FRENCHTOWN – For the second time in as many years, the Frenchtown Rural Fire Department is looking for a new chief.
John Bibler resigned Wednesday afternoon after a two-month fire board investigation into sexual harassment and intimidation charges, and the board of trustees agreed Wednesday night to accept the resignation.
Board chairman Ray Winn read a 98-word statement at a special board meeting called to resolve the investigation after the board huddled in executive session for less than 20 minutes.
“Chief Bibler believes his decision is in the best interest of the fire district,” Winn read. “The board of trustees has determined that privacy interests of its members outweigh the public’s right to disclosure of the details of the investigation. As such, the board of trustees will not be making further comment on the issue at this time.”
Winn said the board will convene a search committee for a new chief as soon as possible.
Bibler, a veteran of fire service in Washington, was hired in 2009 to take the place of his embattled predecessor, Scott Waldron. Waldron left the department in an acrimonious clash with several board members and filed a civil suit against the district that was eventually settled out of court.
Bibler wasn’t present, but several of his accusers were among the 30 people at the Frenchtown Fire Station for the special board meeting. They were former volunteers who’d either resigned or been suspended from the department during the two-month investigation.
They said Bibler’s resignation wasn’t enough for them.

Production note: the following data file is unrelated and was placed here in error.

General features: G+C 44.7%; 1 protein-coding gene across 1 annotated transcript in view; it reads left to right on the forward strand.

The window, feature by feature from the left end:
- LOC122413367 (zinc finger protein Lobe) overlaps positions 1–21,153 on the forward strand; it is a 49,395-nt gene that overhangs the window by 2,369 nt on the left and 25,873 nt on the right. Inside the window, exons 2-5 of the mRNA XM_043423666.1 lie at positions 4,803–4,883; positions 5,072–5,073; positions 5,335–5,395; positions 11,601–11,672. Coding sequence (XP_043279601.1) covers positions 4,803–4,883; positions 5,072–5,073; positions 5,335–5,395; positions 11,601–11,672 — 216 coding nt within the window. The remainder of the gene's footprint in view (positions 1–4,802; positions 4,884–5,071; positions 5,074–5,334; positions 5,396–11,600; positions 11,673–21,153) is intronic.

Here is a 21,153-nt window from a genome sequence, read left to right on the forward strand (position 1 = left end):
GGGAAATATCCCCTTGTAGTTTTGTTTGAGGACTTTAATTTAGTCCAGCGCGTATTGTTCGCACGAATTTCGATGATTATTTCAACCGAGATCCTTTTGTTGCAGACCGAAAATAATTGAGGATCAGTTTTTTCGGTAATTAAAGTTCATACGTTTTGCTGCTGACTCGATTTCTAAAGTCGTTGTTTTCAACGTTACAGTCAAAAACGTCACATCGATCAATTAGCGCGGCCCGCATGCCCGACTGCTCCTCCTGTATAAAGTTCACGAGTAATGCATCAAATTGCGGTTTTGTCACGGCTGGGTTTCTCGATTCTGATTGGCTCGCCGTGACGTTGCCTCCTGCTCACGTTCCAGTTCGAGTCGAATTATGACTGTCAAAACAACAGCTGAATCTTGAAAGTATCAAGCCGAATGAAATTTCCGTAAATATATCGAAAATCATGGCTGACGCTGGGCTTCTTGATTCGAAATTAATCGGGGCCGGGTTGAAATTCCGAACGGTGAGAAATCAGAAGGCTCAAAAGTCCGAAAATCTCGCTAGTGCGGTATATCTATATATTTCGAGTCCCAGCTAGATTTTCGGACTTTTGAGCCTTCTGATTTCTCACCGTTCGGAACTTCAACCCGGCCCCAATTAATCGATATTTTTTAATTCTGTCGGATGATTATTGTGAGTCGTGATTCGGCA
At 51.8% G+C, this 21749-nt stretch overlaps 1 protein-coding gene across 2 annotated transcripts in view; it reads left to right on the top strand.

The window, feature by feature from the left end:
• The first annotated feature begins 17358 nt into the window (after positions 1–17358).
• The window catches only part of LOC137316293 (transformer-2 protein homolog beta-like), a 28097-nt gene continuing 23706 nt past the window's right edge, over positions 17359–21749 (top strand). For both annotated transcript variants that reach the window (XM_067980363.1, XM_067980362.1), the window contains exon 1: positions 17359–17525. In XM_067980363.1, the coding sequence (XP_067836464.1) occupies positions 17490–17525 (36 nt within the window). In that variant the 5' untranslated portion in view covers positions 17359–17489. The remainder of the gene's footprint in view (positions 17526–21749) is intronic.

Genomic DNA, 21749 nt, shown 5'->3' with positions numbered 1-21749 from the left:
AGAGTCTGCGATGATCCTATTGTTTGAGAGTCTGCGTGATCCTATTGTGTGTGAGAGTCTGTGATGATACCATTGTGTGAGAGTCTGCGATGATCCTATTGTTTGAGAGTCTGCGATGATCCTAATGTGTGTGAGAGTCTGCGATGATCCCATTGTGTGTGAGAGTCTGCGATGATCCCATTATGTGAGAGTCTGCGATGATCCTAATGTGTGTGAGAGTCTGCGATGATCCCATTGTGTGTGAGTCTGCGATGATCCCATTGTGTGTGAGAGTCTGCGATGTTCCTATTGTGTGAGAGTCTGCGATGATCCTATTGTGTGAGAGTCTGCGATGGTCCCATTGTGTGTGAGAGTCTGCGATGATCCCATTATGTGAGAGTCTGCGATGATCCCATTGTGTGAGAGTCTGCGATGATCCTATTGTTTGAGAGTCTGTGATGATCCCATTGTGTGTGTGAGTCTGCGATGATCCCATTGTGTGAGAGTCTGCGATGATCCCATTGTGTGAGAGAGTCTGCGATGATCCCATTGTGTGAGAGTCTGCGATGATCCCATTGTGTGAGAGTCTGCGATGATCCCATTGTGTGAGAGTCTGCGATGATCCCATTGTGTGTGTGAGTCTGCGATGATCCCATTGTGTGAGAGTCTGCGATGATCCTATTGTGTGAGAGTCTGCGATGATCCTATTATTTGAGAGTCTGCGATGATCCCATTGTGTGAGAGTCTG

“I think this is good for the district, but it doesn’t resolve the issues of the allegations that were brought forward and the damage that was done to this department and to the volunteers,” said Jenny Ross.
Ross went public at the December board meeting with accusations that Bibler sexually harassed and intimidated her and several other volunteers and staff members. Another volunteer, David Streeter, sent an unsigned letter to the board last summer claiming he had witnessed and was aware of a number of occasions in which Bibler made sexual advances to “several of the female staff within the department.”
Bibler has been on voluntary leave of absence and later paid administrative leave during the investigation.
Winn said he was surprised by the resignation. The board, which hired a private investigator to look into the allegations against the chief, had planned on resolving the issue Wednesday night after a meeting of the board and lawyers on Tuesday.
“We figured on a long night tonight to put it all together,” said Winn. “I’m sort of happy we’ve come to a point where we can start over now. Tomorrow’s a new day.”
Deputy chief Frank Stanley and staff will run the department until a new chief is found, Winn said. The district received 26 applications from around the nation in its last search.
Winn’s seat on the five-member board and that of Glenn Green both expire in May. Neither will run for reelection.
The board will begin the search for a new chief, he said, but it’ll probably be the new board that selects Bibler’s successor.